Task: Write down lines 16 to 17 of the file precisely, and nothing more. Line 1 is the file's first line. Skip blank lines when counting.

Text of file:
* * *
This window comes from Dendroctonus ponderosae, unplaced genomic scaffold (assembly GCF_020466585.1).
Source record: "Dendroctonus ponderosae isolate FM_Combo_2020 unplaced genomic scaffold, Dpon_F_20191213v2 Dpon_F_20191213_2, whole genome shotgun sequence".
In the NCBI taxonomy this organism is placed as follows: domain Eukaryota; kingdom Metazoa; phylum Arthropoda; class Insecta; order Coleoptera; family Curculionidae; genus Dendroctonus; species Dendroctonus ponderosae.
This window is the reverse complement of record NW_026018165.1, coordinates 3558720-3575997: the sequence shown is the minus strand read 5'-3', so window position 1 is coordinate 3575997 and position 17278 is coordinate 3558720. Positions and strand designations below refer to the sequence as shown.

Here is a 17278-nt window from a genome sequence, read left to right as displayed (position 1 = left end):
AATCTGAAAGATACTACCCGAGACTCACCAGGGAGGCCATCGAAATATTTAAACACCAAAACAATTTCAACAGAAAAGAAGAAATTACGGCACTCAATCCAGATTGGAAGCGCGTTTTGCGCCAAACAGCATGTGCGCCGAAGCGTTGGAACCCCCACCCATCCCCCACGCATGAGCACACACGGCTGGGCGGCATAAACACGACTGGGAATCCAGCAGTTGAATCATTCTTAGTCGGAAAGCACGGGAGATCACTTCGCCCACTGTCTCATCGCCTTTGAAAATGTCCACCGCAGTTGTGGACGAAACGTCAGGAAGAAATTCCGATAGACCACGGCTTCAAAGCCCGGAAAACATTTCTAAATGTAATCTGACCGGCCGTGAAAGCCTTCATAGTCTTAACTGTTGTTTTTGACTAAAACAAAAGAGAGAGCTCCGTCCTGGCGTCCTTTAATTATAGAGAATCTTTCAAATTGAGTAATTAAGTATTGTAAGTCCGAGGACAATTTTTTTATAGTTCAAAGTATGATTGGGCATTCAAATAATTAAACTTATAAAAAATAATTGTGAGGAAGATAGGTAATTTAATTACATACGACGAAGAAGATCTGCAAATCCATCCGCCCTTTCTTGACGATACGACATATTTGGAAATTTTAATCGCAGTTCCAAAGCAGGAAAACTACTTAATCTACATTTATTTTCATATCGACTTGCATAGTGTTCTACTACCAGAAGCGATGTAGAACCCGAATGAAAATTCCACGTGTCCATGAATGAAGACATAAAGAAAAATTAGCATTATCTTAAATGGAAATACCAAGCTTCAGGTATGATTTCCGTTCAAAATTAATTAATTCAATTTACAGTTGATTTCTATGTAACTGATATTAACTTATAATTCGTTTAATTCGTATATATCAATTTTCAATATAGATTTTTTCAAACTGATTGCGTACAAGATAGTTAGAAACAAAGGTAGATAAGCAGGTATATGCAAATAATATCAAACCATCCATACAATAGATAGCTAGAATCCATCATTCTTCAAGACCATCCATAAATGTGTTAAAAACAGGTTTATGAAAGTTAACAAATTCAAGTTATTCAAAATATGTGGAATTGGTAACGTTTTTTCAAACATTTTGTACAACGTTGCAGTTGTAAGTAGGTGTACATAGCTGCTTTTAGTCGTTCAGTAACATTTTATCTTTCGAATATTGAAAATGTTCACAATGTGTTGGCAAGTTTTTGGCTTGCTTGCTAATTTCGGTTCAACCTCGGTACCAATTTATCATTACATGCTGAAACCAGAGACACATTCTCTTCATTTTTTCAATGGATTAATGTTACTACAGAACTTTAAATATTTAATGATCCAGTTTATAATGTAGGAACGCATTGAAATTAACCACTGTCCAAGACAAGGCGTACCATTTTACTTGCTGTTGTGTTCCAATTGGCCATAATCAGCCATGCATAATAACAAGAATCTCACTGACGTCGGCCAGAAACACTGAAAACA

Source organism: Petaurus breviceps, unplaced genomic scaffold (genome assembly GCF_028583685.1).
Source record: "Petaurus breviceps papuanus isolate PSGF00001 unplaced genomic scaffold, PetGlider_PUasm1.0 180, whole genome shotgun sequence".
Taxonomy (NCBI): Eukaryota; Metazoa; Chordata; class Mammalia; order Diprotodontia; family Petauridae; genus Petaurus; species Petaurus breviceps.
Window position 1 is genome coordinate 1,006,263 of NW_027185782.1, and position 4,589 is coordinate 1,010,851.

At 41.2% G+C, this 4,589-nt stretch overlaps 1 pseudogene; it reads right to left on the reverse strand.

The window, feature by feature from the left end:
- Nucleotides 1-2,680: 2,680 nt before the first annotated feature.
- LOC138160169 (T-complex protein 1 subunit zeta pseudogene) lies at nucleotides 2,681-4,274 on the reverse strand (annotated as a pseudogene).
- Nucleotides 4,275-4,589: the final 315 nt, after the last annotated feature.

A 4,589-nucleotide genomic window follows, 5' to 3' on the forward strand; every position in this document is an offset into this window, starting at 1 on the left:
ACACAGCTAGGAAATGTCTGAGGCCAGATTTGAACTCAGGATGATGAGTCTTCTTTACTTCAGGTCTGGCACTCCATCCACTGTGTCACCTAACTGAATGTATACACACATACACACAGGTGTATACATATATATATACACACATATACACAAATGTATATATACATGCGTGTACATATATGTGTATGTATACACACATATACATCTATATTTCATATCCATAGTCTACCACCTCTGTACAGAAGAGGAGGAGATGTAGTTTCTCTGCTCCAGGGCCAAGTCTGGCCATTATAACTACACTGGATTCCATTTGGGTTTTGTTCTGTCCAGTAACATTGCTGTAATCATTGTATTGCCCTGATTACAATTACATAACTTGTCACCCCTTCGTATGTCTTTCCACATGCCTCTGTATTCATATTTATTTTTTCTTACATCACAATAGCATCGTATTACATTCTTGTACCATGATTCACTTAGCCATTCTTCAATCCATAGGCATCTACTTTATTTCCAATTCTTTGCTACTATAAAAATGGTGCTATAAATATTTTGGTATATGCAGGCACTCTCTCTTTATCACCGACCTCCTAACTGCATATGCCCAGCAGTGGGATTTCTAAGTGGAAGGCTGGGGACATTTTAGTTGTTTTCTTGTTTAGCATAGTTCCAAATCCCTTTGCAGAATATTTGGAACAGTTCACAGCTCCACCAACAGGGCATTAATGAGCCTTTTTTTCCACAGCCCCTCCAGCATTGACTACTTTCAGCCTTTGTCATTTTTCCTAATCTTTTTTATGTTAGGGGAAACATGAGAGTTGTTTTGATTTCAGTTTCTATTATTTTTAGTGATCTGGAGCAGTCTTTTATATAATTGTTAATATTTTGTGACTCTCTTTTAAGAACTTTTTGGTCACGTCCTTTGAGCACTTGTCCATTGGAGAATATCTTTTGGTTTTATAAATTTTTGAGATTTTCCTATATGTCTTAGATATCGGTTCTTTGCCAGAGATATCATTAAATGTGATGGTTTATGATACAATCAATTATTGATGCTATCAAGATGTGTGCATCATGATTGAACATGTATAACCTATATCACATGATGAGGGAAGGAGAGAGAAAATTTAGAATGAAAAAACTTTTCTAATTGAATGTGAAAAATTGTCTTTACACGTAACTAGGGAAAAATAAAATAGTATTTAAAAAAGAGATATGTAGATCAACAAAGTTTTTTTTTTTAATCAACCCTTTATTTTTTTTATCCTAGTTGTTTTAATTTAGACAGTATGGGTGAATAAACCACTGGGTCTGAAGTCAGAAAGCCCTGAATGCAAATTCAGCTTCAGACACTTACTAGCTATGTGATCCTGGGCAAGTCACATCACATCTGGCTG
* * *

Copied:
A 4,589-nucleotide genomic window follows, 5' to 3' on the forward strand; every position in this document is an offset into this window, starting at 1 on the left:
ACACAGCTAGGAAATGTCTGAGGCCAGATTTGAACTCAGGATGATGAGTCTTCTTTACTTCAGGTCTGGCACTCCATCCACTGTGTCACCTAACTGAATGTATACACACATACACACAGGTGTATACATATATATATACACACATATACACAAATGTATATATACATGCGTGTACATATATGTGTATGTATACACACATATACATCTATATTTCATATCCATAGTCTACCACCTCTGTACAGAAGAGGAGGAGATGTAGTTTCTCTGCTCCAGGGCCAAGTCTGGCCATTATAACTACACTGGATTCCATTTGGGTTTTGTTCTGTCCAGTAACATTGCTGTAATCATTGTATTGCCCTGATTACAATTACATAACTTGTCACCCCTTCGTATGTCTTTCCACATGCCTCTGTATTCATATTTATTTTTTCTTACATCACAATAGCATCGTATTACATTCTTGTACCATGATTCACTTAGCCATTCTTCAATCCATAGGCATCTACTTTATTTCCAATTCTTTGCTACTATAAAAATGGTGCTATAAATATTTTGGTATATGCAGGCACTCTCTCTTTATCACCGACCTCCTAACTGCATATGCCCAGCAGTGGGATTTCTAAGTGGAAGGCTGGGGACATTTTAGTTGTTTTCTTGTTTAGCATAGTTCCAAATCCCTTTGCAGAATATTTGGAACAGTTCACAGCTCCACCAACAGGGCATTAATGAGCCTTTTTTTCCACAGCCCCTCCAGCATTGACTACTTTCAGCCTTTGTCATTTTTCCTAATCTTTTTTATGTTAGGGGAAACATGAGAGTTGTTTTGATTTCAGTTTCTATTATTTTTAGTGATCTGGAGCAGTCTTTTATATAATTGTTAATATTTTGTGACTCTCTTTTAAGAACTTTTTGGTCACGTCCTTTGAGCACTTGTCCATTGGAGAATATCTTTTGGTTTTATAAATTTTTGAGATTTTCCTATATGTCTTAGATATCGGTTCTTTGCCAGAGATATCATTAAATGTGATGGTTTATGATACAATCAATTATTGATGCTATCAAGATGTGTGCATCATGATTGAACATGTATAACCTATATCACATGATGAGGGAAGGAGAGAGAAAATTTAGAATGAAAAAACTTTTCTAATTGAATGTGAAAAATTGTCTTTACACGTAACTAGGGAAAAATAAAATAGTATTTAAAAAAGAGATATGTAGATCAACAAAGTTTTTTTTTTTAATCAACCCTTTATTTTTTTTATCCTAGTTGTTTTAATTTAGACAGTATGGGTGAATAAACCACTGGGTCTGAAGTCAGAAAGCCCTGAATGCAAATTCAGCTTCAGACACTTACTAGCTATGTGATCCTGGGCAAGTCACATCACATCTGGCTG